The Best Three Little Words for Branding Your Business

January 25th, 2013 | Shonali Burke | 29 Comments

I don't know“I don’t know.” These might be the best three little words you can use as you build your business. And here’s what got me thinking about this:

Ken Mueller’s post a couple days ago was terrific. You should go read it, if you haven’t already, but the gist of it is that when you don’t know what you don’t know, it’s far smarter to admit to what you don’t know rather than to pretend you do know what you don’t know.

I’ll give you a couple of seconds to digest that.

And… we’re back.

I think this is a good rule of thumb for anyone. Most of us are honest, decent people, who want to help each other out. And often we say “yes” when we mean “no” or “I don’t know,” either because we got caught up in the excitement of the moment (someone asked us! w00t!), or that we just didn’t want to let the person asking down.

The problem is that once we’ve said we do know ______ (how to do something, or what it will take to _____, and so on), then we’re expected to do it. To know. And in a business situation, we don’t always have the time to learn how to do what we don’t know well enough so as not to fall flat on our face.

And falling flat on our collective face, often enough, is the surest way to dry up the stream of prospects, assuming we have figured out how to turn it on.

Three little stories

There were three separate instances over the past three weeks where saying “I don’t know” helped my business:

1. A new client asked me if I undertook a particular process the way _______ did. I looked her right in the eye and said, “I’m not <a professional of that sort> so I don’t know, but this is how I do it.”

Turns out “how I do it” was enough for the client. And we are off to what I think is a very good beginning.

2. Another new client asked my opinion about a potentially hairy situation. I’d had all of an hour to read the briefing materials (internally they had been discussing the situation for months), so at the time, I gave them my honest opinion.

But enough was said to make me wonder whether I’d given them the right advice. So after a few days of thinking long and hard about the situation (the weekend fell in between), I reversed my opinion and said so, and was willing to shoulder any irritation/blame that might come my way.

It didn’t; in fact, it made the situation a little easier when the client realized that the “expert” was saying, “Hey, I don’t know if what I said earlier was the right thing for you, let’s talk about this some more.”

Once I gave them the revised advice, with the reasoning why, they actually appreciated what I said more. Again, a more comfortable situation all round and, hopefully, one that will culminate well.

3. Someone I absolutely don’t know found me, somehow, and wanted to consult with me on an issue that is not strictly a digital media or social/PR issue, but more of a “personal communication” and perception issue.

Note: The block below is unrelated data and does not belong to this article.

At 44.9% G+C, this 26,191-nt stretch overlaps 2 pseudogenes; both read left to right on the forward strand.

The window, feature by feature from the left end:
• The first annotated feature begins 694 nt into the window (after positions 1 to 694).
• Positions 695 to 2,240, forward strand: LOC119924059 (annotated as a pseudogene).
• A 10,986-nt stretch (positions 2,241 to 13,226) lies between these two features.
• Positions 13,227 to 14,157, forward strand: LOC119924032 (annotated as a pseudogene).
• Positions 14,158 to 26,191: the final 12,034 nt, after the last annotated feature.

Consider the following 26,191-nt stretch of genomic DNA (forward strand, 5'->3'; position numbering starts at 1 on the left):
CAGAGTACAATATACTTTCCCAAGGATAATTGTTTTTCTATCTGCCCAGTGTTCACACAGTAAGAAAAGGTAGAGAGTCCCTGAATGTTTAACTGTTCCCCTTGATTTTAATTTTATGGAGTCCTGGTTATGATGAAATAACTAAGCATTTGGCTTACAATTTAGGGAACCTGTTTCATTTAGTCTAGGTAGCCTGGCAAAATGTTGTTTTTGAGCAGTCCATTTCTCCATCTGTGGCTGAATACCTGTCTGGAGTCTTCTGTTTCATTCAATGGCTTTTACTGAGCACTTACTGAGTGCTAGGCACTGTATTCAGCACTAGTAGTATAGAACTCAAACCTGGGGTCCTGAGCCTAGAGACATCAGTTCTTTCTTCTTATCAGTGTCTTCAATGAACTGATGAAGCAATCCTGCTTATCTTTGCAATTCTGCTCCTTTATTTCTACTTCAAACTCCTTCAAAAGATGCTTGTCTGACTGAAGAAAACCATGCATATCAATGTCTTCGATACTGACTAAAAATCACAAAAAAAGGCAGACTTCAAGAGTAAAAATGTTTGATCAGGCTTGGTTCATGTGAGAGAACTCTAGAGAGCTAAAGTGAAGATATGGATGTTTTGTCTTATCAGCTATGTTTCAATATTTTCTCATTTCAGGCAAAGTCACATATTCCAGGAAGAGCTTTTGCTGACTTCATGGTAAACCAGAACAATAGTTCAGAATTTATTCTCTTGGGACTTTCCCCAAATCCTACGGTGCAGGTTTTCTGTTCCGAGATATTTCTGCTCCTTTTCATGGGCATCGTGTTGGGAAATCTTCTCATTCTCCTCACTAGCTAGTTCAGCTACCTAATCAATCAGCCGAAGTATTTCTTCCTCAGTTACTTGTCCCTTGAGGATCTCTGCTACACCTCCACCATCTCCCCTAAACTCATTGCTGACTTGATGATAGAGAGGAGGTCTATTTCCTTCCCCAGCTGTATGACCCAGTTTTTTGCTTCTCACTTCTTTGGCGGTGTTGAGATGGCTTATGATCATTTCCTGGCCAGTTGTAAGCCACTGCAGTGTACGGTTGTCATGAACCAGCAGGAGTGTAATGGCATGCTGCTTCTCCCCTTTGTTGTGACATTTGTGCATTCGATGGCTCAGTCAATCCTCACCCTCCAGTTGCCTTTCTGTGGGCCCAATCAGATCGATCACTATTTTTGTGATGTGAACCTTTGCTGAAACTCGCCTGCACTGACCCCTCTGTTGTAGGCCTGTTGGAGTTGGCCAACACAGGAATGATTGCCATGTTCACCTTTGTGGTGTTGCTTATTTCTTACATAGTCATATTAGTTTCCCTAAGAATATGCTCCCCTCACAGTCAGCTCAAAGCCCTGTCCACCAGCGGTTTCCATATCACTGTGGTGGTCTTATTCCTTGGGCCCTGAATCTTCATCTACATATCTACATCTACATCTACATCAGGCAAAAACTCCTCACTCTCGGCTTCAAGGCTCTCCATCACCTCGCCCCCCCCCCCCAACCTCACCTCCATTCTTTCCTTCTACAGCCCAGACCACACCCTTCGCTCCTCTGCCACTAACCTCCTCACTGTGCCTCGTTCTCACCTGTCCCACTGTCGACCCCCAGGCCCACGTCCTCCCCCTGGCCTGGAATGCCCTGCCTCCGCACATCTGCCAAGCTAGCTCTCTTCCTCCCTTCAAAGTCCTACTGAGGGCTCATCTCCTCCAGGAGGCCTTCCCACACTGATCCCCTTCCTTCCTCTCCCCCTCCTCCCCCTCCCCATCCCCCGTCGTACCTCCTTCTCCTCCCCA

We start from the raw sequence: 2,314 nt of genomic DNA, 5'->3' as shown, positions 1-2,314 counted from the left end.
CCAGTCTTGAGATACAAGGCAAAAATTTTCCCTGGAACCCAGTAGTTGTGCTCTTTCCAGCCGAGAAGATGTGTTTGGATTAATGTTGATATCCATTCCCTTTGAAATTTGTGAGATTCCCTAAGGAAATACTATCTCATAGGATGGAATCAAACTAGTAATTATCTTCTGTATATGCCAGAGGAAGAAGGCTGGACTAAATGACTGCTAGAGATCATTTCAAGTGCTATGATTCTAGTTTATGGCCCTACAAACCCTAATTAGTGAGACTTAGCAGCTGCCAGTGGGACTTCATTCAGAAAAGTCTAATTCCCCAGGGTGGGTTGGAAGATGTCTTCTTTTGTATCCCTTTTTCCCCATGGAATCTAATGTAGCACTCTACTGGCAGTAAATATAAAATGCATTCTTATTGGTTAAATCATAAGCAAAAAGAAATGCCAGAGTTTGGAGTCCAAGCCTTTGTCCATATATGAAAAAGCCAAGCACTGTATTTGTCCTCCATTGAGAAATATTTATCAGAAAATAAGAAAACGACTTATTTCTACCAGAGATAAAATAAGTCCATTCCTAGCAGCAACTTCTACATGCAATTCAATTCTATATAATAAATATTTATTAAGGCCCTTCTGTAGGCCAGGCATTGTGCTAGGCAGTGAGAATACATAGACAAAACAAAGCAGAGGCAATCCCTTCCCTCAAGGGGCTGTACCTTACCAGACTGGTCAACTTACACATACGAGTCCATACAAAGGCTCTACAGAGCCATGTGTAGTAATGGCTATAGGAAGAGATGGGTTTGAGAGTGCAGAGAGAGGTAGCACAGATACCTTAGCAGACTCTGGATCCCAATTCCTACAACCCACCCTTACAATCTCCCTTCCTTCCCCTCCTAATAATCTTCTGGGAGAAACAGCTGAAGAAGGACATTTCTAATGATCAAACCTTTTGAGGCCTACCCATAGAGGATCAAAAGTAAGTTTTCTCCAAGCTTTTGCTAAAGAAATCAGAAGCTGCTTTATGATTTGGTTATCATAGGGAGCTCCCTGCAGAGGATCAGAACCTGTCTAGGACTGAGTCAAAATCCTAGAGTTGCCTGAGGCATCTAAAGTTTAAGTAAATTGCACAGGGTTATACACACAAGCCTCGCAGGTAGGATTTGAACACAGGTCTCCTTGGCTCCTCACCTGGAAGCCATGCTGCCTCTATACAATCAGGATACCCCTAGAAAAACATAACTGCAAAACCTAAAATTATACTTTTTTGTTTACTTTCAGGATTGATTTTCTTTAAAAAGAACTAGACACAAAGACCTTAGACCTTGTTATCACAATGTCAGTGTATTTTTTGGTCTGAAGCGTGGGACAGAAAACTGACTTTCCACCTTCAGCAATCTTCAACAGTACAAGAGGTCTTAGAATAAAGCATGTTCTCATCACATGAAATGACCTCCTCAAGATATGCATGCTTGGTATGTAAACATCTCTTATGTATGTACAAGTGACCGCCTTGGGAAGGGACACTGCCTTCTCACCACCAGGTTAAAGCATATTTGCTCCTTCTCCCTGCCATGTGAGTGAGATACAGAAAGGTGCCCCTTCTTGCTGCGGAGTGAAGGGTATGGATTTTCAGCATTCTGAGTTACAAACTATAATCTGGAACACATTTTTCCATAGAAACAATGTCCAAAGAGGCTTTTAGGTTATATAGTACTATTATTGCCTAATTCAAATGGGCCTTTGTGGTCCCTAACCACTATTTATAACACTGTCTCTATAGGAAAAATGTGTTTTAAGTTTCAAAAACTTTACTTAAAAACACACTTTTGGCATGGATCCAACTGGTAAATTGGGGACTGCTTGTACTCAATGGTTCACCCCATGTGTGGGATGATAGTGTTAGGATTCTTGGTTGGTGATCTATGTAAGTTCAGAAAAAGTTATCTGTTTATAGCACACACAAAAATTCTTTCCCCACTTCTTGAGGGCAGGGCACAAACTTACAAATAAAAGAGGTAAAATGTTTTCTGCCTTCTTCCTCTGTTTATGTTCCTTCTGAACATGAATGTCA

Of course I was flattered… but I was confused.

Was I somehow branding myself as a personal or life coach? Because that’s the kind of professional who’d normally be called in to handle such a situation. And if somehow that is how I am coming across, I need to do a much better job of marketing my business!

Turns out, that’s not who the prospect wants, but my advice on certain elements of presentation and inter-personal communication… and certainly, that is something I believe I’m equipped to give.

I highly doubt this prospect will convert into a consulting client, but it’s a great way to evaluate certain elements I plan to incorporate in my business moving forward.

Connecting the dots

I hadn’t connected the dots until I read Ken’s post, and then the penny dropped: by saying “I don’t know” when I truly didn’t know helped me immensely. Because I didn’t pretend to be smarter than I am; because I could empathize with the situation they were in and, ultimately, by doing the absolute best job I can for them without a smoke and mirror show.

And this will help me brand and grow my business the right way, so that I can continue to do the work that’s right for me… at least, more often than not.

I’m not saying that I will answer “I don’t know” every time someone asks me a question – I certainly hope I don’t! – but it is very liberating to admit to when you don’t know something. Heck, where would the fun be if we knew everything all the time?

So thanks to Ken for sparking this post. I don’t know… gotcha!

And now – it’s your turn… what about you? Have you found saying “I don’t know” has helped you more often than not? Are there other words you use as a business mantra? Do share, I’d love to know!

Image: Guudmorning! via Flickr, CC 2.0

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Shonali Burke
Head honcho of Waxing UnLyrical, Shonali Burke is President & CEO of Shonali Burke Consulting, Inc. Based in the Washington, D.C., area, she loves helping for- and non-profit clients, both small and large, turn corporate codswallop into community cool™. She also loves ABBA, bacon, cooking, dogs, and Elvis. Wouldn't you like to be in her kitchen?
Shonali Burke
Shonali Burke
Shonali Burke

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23 comments
barrettrossie
barrettrossie

I also read Ken's post, it was outstanding. Now... today I was meeting a prospective client for the first time. They had issued an RFP for a consultant with about a thousand points of qualifications. I told them I was good at maybe three of these things, and I told them why I though I could help them. They proceeded to ask me "How would you handle a situation like _____" for about 5 scenarios. I used your three magic words over and over again, and described why it would be foolish for anyone to come to a conclusion based on the scant info provided. 

It led to some great conversation. I those are three powerful little words! 

Lisa Gerber
Lisa Gerber